The Gordon Associates’ study concluded that the three existing districts should each petition for unitary school status and release from the desegregation agreement, and that Jacksonville should form the fourth district.
The nearly yearlong study recommended that Jacksonville should have its own district, consisting of 13 schools that are currently in the PCSSD.
Jacksonville has tried at least twice since the mid-70s to form its own school district. The consultants said a Jacksonville district would be “more likely to address the educational needs of students attending schools north of the Arkansas River.”
In looking at a Jacksonville school district, the consultants said that the district would have a student population of slightly more than 6,900 students, of which 55 percent would be white, 40 percent black and 5 percent other minorities.

Five of the 13 county schools to be moved to the new district were in “need of extensive renovation or replacement.” The new district would have nearly 500 teachers and would need 26 building administrators and a central office of 19 to 27 administrators.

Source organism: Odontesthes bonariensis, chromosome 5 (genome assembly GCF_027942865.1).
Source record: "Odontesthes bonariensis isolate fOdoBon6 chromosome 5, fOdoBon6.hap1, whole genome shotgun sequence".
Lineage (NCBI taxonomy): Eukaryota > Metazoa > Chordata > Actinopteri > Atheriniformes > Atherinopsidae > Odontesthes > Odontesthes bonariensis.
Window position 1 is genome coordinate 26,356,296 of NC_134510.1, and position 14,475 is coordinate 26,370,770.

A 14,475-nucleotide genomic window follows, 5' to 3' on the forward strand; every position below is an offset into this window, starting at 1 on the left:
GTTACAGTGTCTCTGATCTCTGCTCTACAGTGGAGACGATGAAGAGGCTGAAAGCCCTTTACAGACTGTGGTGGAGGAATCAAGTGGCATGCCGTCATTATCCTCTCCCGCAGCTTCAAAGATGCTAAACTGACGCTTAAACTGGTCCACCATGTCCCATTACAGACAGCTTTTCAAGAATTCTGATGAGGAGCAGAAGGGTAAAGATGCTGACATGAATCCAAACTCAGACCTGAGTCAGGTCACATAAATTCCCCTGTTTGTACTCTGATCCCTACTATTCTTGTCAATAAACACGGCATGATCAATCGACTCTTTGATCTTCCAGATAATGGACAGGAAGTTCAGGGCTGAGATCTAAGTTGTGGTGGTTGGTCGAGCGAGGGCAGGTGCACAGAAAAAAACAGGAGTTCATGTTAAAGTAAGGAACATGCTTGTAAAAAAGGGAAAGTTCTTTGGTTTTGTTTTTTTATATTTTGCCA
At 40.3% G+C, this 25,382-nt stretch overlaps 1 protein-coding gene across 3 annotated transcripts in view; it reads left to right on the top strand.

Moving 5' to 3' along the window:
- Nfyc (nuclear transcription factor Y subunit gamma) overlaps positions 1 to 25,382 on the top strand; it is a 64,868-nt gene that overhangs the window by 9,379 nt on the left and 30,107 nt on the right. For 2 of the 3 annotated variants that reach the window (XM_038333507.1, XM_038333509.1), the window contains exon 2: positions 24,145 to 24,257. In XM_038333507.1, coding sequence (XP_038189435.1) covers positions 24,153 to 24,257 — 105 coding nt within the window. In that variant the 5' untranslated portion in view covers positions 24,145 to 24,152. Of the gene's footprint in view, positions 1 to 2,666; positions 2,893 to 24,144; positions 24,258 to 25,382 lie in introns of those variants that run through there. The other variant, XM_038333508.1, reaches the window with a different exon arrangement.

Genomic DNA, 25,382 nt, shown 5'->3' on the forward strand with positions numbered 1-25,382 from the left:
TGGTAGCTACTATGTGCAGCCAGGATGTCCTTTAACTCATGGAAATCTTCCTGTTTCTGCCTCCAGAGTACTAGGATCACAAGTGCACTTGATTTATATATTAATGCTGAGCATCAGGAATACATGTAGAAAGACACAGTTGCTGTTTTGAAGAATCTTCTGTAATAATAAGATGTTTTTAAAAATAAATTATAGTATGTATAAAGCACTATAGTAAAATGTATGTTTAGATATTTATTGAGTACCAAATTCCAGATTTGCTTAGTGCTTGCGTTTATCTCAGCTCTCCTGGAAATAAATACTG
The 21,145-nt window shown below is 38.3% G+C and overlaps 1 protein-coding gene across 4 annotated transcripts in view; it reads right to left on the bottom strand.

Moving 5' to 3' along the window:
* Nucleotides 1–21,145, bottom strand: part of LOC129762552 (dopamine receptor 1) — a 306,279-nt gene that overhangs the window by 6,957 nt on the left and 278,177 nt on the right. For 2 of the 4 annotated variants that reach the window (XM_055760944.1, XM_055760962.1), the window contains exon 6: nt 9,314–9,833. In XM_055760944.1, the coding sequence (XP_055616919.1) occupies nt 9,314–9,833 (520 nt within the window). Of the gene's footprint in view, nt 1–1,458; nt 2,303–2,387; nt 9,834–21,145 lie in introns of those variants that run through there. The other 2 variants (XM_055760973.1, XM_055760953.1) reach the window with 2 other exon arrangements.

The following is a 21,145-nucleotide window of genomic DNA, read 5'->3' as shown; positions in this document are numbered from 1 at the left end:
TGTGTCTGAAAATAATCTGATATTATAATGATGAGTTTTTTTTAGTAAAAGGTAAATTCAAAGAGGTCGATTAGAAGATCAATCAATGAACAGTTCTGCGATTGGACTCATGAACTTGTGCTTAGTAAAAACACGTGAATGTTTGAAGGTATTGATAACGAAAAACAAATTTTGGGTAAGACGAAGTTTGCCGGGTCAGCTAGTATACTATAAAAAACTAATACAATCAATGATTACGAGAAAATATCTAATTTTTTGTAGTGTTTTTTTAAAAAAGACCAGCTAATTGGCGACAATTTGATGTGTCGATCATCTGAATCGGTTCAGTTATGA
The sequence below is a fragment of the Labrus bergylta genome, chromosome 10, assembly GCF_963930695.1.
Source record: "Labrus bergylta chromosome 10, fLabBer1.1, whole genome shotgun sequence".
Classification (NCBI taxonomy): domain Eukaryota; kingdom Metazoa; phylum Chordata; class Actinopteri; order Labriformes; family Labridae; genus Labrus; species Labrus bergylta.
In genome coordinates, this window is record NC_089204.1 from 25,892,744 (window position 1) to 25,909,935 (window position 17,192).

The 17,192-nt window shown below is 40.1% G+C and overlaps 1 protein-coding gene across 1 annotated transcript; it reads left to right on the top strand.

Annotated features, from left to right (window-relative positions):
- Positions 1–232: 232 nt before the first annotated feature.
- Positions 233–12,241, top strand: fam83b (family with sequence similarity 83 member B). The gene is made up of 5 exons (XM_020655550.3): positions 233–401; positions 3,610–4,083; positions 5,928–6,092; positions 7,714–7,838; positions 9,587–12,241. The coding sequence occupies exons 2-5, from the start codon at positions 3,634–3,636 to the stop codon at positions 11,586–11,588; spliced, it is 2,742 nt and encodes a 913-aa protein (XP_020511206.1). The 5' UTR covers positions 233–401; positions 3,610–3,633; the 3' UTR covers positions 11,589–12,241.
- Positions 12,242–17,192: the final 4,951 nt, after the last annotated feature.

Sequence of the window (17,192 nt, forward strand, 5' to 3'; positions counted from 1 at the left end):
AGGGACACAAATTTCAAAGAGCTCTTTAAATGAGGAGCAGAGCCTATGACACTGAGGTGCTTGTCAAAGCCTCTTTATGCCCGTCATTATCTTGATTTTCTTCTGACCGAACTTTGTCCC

Critics of the plan say ending the desegregation agreement wouldn’t result in saving the state much of the $58 million it chips in to help the desegregation efforts, Bond said, but he noted that Don Stewart, deputy commissioner of the state Education Department, says the savings would be about $48 million.

“I don’t know if this will overcome (Judge Wilson’s) objections,” Bond said. “I know that the experts have recommended that Jackson-ville school district be created. I know we need new facilities and our kids are being shorted by the PCSSD. Gordon found five schools in the district needed immediate replacement, and four of those were in the Jacksonville area.”

Bond said the legislature should consider retaining Gordon group again to evaluate and testify that all districts are unitary.